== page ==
finally, a poster girl for the thirty something
How Noah Baumbach and Greta Gerwig have made it ok to still not have your shit together by the time you're 30.
I went to see Mistress America on Saturday night (I'm a thirty something now and this is how we spend our Saturday nights), and as I watched the on-screen evolution of Greta Gerwig's character, Brooke, I thought: finally, a coming of age movie for thirty somethings. We all remember Gerwig's movie Frances Ha, released in 2012, a beautiful portrayal of a twenty something navigating her way through life's disappointments with a black and white New York as her backdrop. She was a modern but timeless character that young women everywhere could identify with. Now Gerwig is back as Brooke, a seemingly confident 30-year-old with her shit together, apparently. This time the poetry of the story is seen through the eyes of her 18-year-old stepsister, Tracey. While Brooke doesn't have the same goofy self-doubt as Frances, she has the goofy faux confidence of a new breed of heroine: the undone, still living for the moment thirty-year-old. Hallelujah.
A coming of age movie for thirty-somethings is not a super popular genre. I guess by this stage we're supposed to have it all figured out; we should have come of age by now and no longer require a goofy or defiant or "hot mess" character to identify with and help us find our way. Director Noah Baumbach would disagree - clever man. His off-screen girlfriend, Gerwig, perfectly portrays the seemingly totally together character, very busy projecting an image of success, if not success. It's when the cracks begin to show that the truth comes out and with it, the hallmarks of a coming of age character. Brooke brags about a mysterious, wealthy Greek Boyfriend with whom she was planning to open a bohemian come one, come all restaurant called Mom's. She juggles all kinds of odd jobs which she takes in her stride - tutoring children in maths and leading a motivated spinning class - but the restaurant is the venture that holds real meaning for her and, in her mind, signifies the end of that uncertain period of searching for something. Seeing Brooke's fears and insecurities played out on screen lays bare the harsh realities of being in your early thirties.
Everyone knows that there is a certain confidence and contentment that comes with turning 30, that's the bit we all talk about and reassure our younger, naive pals in their late twenties with. But it's only part of the story. Brooke is a new found heroine for us poor souls trying to figure out how to take on life in our third decade. We don't get it right all the time. Life is still scary. Yes we have left behind the craziness of our twenties but this comes with a certain desperation to prove that we are no longer that person who made bad decisions at 2am, bad boyfriend choices at any hour and couldn't get it together to fit laundry into the weekly schedule. It becomes so important to distance ourselves from that person that sometimes we can come across a little self-righteous. Being in your thirties means you are a proper adult, there's no two ways about it, and so you are obliged to act as such. But in reality, underneath the façade, there is a constant fear of slipping back into that period of searching and uncertainty, that everyone says is fine for your twenties, "that's what they're for!" but nobody says is fine in your 30s. Except Noah, Greta, and Baz Luhrmann in that line about interesting people not knowing what they want to do at 40.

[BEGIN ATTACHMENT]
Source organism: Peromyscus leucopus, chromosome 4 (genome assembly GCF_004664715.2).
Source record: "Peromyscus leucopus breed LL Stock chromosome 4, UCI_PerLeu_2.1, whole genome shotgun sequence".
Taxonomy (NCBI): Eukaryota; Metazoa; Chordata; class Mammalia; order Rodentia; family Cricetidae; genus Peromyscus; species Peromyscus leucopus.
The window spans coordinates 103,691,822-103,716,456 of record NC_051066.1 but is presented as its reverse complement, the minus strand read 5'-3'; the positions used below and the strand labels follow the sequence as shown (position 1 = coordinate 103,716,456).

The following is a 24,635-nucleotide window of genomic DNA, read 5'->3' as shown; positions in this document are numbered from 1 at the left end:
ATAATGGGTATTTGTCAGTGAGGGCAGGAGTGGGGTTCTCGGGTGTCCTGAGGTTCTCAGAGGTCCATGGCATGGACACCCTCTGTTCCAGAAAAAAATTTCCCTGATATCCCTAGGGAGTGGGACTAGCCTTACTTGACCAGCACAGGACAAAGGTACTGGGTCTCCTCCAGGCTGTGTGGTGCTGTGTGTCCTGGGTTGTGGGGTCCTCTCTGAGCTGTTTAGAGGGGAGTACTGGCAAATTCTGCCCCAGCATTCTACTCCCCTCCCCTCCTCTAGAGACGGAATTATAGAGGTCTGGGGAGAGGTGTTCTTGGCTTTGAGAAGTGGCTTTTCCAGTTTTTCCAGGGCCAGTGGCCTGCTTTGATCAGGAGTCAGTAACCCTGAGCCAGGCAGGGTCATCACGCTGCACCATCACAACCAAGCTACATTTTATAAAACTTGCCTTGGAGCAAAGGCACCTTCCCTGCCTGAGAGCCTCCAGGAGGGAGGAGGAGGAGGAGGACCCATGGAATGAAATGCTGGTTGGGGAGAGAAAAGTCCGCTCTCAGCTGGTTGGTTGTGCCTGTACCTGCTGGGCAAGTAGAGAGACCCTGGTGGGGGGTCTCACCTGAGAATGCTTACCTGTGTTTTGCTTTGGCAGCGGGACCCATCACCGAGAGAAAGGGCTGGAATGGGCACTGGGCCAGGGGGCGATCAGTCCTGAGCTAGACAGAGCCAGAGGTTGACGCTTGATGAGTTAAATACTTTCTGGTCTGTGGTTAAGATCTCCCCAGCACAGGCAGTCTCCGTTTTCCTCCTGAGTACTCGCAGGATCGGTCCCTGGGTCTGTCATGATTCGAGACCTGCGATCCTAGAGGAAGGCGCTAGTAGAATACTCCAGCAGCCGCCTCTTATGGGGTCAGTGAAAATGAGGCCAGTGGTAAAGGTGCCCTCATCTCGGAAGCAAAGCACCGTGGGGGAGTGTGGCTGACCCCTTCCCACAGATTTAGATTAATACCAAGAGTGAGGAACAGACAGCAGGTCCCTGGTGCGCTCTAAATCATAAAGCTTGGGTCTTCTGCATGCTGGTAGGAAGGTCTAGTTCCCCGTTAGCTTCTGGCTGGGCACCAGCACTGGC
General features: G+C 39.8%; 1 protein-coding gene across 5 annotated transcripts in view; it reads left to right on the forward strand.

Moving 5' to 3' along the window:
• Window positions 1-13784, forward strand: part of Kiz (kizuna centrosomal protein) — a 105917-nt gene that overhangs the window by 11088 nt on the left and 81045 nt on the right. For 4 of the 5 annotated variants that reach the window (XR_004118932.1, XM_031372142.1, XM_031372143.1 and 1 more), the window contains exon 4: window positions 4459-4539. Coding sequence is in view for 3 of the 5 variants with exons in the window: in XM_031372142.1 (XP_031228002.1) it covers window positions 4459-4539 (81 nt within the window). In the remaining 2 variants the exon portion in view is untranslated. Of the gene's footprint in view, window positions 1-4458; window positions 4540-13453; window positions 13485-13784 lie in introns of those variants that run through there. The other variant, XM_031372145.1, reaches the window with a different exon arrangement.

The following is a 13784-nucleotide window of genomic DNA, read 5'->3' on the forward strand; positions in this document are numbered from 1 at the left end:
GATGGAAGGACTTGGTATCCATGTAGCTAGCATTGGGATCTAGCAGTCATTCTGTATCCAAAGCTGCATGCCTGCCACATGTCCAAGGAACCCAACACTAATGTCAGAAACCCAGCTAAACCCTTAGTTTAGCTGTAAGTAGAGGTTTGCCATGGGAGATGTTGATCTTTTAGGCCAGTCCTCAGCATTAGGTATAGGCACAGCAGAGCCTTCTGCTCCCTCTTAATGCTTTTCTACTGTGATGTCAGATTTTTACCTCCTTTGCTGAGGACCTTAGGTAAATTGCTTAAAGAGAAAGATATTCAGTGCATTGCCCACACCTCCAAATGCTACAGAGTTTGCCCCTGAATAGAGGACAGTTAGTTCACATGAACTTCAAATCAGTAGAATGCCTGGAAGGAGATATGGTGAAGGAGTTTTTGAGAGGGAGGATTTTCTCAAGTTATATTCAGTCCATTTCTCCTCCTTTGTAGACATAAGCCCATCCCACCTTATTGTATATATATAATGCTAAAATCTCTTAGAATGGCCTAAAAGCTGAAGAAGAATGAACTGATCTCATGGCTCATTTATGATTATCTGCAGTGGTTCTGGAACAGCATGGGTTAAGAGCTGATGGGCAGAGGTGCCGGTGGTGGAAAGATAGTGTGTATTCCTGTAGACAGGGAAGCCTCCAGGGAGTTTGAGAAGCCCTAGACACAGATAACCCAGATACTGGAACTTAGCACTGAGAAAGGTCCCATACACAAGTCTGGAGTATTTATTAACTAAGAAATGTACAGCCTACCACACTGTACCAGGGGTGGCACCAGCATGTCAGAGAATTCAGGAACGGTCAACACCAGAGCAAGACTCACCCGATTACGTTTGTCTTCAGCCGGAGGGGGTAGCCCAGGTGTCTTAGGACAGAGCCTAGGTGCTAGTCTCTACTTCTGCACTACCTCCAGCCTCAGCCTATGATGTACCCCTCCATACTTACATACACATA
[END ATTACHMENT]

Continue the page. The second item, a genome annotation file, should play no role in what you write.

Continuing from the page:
Throughout the movie Brooke references her mother's death, often out of context and with a strangely sober tone, but we're left in the dark about the details. Despite bringing it up, it's obvious that she hasn't dealt with it. This is another thing that happens; by the time we're thirty, we've racked up a couple of life tragedies, and they don't just disappear because we're grown up.
With all these life tragedies and experiences under our belts we have earned the right to impart our wisdom on to youthful lost souls. I for one love my newfound wisdom and it may explain why I surround myself with friends much younger. The fountain of all knowledge on relationships, careers and best friend drama is a fun role to play and a role we deserve, thank you very much. Brooke quite rightly points out, "There's no cheating when you're 18, you should all be touching each other all the time". Exactly right, you tell them.
So thank you Noah Baumbach and Greta Gerwig for pointing out the trials and tribulations that come with adulthood and making it ok to not always have your shit together. Turning thirty is life changing and it's empowering but we're still as confused as ever, just about different things. Let's hope that the wise indie couple are still making movies when we're faced with 40 to guide us through that mine field.
Text Ger Tierney